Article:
The 21st chapter discusses Public Support. The state of France and the state of Ireland are, either of them, sufficient proofs of the expediency of enacting Poor-Laws. These have been the real guardians of our internal tranquillity, the true props of our old constitution against the arietations of de
The 22d chapter relates to finance; the 23d to agriculture, industry, and commerce; the 24th to commissioners; the 25th to factions; the 26th to the obstacles to republicanism; the
27th to the expediency of general allegiance; and the 28th and last, to the pacification of Europe.
There is no modern writer among the French who exemplifies, so well as BARÈRE, the improvement which the language of France has undergone during the late revolution. Independ ently of the increase of its political vocabulary, the precise correlative terms introduced by the more free formation of privatives, and the novel rapidity of expression obtained by extended* analogies, furnish to it new supplies of phrase which have not only varied and enriched its array, but have bestowed on it a greater suppleness and energy. In richness, brevity, and correctness of antithesis, much has been gained. It is true that many of the newer writers are too uniformly inflated, and too designedly obscure : but a simpler taste in writing will naturally return with a more temperate state of the national mind; and a good writer will in future be able greatly to excel an equally skilful writer of the age of Louis XIV.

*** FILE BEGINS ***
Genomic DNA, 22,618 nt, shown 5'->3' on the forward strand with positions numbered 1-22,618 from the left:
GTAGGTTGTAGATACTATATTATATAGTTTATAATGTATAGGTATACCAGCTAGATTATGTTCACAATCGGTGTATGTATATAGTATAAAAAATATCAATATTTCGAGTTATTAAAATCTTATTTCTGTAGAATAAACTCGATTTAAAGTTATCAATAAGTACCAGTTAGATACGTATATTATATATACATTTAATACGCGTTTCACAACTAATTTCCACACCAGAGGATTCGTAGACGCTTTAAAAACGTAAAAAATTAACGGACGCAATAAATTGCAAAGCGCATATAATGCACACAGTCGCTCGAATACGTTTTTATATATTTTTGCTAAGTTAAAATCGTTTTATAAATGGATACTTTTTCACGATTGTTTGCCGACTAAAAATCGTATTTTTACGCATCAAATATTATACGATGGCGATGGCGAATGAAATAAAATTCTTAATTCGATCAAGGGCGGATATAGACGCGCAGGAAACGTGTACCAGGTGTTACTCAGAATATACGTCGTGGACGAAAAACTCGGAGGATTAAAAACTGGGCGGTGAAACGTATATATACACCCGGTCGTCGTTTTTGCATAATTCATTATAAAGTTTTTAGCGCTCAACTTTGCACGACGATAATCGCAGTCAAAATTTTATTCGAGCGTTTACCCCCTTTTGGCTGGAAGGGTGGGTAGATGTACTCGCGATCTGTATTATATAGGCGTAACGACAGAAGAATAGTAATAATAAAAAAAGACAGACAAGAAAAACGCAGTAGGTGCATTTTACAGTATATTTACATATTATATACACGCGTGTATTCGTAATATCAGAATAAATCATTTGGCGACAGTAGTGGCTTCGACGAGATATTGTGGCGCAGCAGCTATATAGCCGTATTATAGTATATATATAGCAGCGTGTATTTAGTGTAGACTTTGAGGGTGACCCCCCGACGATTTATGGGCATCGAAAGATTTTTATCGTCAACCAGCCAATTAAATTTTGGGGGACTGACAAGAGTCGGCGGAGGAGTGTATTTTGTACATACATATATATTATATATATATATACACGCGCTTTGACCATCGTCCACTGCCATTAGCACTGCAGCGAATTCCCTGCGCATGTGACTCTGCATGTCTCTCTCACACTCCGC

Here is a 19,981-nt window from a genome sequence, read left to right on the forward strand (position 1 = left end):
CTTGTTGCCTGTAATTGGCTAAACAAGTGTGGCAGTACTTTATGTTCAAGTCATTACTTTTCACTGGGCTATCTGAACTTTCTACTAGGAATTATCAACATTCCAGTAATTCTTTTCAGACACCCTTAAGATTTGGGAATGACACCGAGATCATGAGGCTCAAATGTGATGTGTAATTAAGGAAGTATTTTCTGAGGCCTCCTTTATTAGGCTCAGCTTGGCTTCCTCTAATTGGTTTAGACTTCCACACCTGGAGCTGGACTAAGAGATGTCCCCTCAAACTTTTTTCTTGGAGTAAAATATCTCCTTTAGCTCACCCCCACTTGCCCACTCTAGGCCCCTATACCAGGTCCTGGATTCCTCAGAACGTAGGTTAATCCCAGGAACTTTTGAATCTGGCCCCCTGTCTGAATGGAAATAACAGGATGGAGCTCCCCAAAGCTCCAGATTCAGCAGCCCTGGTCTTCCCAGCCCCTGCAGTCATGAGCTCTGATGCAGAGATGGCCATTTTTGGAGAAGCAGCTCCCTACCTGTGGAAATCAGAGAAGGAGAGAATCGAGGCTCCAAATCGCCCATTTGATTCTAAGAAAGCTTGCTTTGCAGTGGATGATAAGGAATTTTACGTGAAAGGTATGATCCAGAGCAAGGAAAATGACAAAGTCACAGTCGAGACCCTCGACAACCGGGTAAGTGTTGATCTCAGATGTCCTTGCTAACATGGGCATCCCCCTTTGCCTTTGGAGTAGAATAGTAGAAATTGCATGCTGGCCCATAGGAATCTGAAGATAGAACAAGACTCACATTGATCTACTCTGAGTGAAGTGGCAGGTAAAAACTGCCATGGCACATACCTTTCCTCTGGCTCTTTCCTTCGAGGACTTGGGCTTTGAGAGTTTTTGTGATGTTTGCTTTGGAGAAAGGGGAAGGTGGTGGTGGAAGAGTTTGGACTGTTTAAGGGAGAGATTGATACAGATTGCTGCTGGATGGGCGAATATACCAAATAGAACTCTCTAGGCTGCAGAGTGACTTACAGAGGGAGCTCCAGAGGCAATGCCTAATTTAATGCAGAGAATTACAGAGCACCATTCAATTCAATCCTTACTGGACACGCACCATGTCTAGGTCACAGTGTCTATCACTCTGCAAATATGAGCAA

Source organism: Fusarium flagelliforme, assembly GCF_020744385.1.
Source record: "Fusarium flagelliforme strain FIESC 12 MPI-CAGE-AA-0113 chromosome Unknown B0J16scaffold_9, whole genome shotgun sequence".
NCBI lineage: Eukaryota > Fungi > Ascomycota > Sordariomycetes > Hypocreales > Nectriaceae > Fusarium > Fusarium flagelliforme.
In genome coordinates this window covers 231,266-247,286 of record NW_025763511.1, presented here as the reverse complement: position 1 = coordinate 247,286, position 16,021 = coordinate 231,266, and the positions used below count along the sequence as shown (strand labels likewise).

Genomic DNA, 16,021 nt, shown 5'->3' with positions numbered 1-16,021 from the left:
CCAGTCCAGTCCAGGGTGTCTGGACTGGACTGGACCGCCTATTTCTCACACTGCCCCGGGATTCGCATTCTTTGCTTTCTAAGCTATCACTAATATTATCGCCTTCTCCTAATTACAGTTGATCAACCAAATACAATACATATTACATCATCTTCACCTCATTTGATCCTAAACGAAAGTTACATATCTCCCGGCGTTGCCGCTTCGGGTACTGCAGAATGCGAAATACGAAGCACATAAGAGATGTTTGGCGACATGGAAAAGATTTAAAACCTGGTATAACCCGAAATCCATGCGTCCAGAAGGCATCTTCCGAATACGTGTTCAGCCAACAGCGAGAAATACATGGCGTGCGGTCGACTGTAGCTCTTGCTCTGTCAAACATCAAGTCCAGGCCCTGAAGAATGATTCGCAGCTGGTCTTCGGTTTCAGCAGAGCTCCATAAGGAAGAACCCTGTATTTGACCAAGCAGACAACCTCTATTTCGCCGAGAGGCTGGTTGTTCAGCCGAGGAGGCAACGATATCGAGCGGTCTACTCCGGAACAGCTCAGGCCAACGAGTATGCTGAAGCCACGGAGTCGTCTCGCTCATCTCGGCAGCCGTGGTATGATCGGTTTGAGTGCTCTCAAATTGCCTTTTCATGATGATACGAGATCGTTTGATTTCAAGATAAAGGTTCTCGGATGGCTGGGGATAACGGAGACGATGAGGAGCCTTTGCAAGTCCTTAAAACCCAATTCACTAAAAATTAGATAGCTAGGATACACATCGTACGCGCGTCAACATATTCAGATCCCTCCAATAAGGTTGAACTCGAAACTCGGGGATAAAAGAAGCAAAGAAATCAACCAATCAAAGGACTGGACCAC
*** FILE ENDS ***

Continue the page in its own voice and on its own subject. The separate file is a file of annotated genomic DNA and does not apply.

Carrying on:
ART. XVI. Anecdoten aus dem Privatleben, &c. i. e. Anecdotes of the Private Life of the Empress Catharine, Paul the First, and his Family. 8vo. pp. 167. Hamburgh, 1797.
After having related two or three acts of private injustice committed by the favourites of Catharine, and her readiness to rectify and compensate them, this author says:
In no respects was her majesty more deceived by her favourites, than in the tricks which, through their connivance, were played by substantial shopkeepers, to the injury of the lower class of people. To keep the necessaries of life at a moderate price was one of the
* By none more remarkably than the verbs in iser, nationaliser, utiliser, despoliser, &c,